Treasures come in all shapes and sizes—and from a variety of places. With treasure, variety is almost always a good thing. Our list this week is 50 outré or disturbing treasures found in the land of the pharaohs. These objects need not be looted from pyramids and temples, however. They can be found in any collection, perhaps as part of a vast trove of someone who has an unhealthy love of pyramids and tomb robbing.
Cassandra Kresnov is not human. She is a synthetic—a manufactured being that has been designed for violent action. Operation Shield opens with a fight on the planet of Droze, a hive of scum and villainy. It seems that a localized rebellion of her fellow synthetics, or GIs as they are called, has started, and Cassandra is trying to assist them. This rebellion has far-reaching implications that could change the already fragile treaty that has stopped intergalactic war. Cassandra has to make tough decisions, and some of them will haunt her long after the fighting has stopped. After making those choices, she heads home with three street-smart and highly advanced youths she has decided to adopt. Because of her fame and notoriety, she must balance her work life with raising children who have endured the horrors of war, the loss of parents, and the quick death of their innocence. As Cassandra learns how to become a mother, the results of some of her actions on Droze come back to haunt her, her children, and the entire federation. Lock and load—this is going to be a wild ride.
Joel Shepherd, why have I not been reading more of your books? This book is the fifth book in the series and the first book I have read in this series. Starting on the fifth book in any series is normally not a good idea, but the folks at Pyr were kind enough to send me a review copy. I figured if Shepherd is as good as they say he is, I should catch on to what is happening at one point or another. I like doing this sometimes since it lets me know if an author can tell me the backstory through the current narrative. I don’t fault authors if they don’t, but it is cool to see if they can tell the current story while giving me enough backstory so that I do not feel lost. Yes, a quick summary at the beginning of any book in a series is a good thing, but it is interesting to see how each author (and sometimes each publisher) handles that. After reading Operation Shield, I can say without any doubt that Shepherd expects that you have read his previous books. If you haven’t, the catching up is on you.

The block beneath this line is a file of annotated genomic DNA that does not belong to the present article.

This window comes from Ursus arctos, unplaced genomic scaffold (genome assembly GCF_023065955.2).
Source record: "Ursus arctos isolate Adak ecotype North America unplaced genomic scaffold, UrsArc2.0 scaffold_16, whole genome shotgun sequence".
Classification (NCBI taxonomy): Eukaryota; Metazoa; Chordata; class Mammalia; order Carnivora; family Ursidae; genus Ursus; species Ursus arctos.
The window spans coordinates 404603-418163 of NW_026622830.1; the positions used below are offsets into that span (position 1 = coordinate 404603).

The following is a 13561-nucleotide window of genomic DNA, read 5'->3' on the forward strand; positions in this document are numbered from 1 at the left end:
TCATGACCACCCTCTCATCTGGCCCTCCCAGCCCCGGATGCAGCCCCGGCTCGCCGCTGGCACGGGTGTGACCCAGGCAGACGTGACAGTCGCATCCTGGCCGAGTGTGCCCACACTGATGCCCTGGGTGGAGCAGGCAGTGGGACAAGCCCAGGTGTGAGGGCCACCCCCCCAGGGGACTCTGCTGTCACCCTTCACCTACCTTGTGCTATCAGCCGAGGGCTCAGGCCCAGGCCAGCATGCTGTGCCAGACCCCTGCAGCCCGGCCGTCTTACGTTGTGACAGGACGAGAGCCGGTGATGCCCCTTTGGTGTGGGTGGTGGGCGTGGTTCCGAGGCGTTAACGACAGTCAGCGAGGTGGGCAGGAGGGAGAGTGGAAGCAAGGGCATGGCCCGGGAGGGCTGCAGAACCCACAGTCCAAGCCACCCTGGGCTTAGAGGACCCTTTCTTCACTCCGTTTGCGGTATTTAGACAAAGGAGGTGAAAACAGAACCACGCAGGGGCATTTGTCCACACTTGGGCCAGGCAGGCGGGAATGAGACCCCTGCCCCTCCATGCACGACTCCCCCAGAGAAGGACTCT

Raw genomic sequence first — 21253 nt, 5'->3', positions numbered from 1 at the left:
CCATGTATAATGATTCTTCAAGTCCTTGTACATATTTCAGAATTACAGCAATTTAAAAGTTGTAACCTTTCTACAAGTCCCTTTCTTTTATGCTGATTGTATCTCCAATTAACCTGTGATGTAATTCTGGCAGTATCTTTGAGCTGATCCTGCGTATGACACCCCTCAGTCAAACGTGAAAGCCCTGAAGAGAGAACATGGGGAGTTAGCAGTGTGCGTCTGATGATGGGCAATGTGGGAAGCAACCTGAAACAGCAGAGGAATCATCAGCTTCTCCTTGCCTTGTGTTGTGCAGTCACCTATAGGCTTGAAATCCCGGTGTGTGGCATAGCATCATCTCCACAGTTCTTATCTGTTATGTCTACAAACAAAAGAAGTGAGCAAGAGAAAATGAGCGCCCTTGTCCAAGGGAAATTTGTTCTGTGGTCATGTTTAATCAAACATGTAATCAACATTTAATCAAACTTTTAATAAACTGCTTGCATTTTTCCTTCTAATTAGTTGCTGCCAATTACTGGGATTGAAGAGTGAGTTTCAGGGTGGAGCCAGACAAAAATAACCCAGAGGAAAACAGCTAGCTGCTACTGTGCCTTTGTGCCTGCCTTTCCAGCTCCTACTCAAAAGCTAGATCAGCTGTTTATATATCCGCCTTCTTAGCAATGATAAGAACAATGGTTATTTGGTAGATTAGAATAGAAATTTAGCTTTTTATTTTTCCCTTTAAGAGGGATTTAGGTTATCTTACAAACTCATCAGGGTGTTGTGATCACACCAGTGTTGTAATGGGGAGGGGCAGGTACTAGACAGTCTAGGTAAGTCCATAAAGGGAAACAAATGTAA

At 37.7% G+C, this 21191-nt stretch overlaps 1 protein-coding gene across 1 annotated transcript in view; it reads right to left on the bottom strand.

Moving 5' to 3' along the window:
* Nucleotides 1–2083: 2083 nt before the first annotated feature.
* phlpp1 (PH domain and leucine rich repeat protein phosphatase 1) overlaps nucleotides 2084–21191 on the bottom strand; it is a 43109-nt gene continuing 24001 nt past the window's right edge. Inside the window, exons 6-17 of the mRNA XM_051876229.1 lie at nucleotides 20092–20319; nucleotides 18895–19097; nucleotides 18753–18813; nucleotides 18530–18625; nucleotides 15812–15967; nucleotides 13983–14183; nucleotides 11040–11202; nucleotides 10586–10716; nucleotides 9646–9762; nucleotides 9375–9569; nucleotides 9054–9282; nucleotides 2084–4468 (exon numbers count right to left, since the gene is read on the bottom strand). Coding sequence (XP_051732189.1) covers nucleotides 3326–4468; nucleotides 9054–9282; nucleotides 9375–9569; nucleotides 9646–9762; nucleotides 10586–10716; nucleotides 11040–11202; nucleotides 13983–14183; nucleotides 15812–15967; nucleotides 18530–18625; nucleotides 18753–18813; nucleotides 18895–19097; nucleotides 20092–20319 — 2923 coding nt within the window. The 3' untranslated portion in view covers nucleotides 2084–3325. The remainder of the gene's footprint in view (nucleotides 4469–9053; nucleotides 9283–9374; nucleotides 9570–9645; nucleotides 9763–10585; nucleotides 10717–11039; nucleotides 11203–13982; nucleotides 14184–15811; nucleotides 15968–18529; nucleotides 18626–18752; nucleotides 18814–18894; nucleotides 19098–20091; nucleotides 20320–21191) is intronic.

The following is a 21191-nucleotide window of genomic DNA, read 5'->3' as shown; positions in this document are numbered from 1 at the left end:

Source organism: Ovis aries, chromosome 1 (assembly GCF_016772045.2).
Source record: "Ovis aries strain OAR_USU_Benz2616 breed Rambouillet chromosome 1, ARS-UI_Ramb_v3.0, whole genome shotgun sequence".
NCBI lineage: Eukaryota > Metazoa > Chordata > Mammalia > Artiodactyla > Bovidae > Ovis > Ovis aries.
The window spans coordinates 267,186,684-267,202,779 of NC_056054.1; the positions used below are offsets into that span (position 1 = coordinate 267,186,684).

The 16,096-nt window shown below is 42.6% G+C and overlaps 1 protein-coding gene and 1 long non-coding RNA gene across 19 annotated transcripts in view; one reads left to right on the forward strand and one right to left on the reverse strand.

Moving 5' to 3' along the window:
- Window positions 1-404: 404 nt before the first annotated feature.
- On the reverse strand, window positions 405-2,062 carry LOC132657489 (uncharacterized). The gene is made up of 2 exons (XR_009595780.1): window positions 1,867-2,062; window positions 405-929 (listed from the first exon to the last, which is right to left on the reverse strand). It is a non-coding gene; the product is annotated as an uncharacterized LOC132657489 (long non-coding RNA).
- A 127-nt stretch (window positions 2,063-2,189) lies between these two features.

A super-strong hero needs to save his girlfriend—it’s the most important thing he has ever done. Problem is, she’s trapped under a bus that’s heavier than anything he’s ever lifted.
What happens next?
In a realistic scenario, the hero has a finite and quantifiable amount of strength. Either the bus is too heavy for him, in which case he is unsuccessful, or it’s not too heavy, in which case he is successful. End of story.
In a dramatic scenario, the hero’s actual strength is not what matters. What matters is whether it’s dramatically appropriate for the hero to save the girl, or not. Perhaps the hero is supposed to save her, in which case he flexes his muscles and strains with all his might and he barely lifts the bus enough for her to crawl to safety. Or, perhaps, he is supposed to fail, maybe learning a lesson in the process, or becoming a haunted and dark hero. In the latter case, he flexes and strains but it’s just not enough and he watches her expire before his very eyes, knowing that he couldn’t be the hero this time.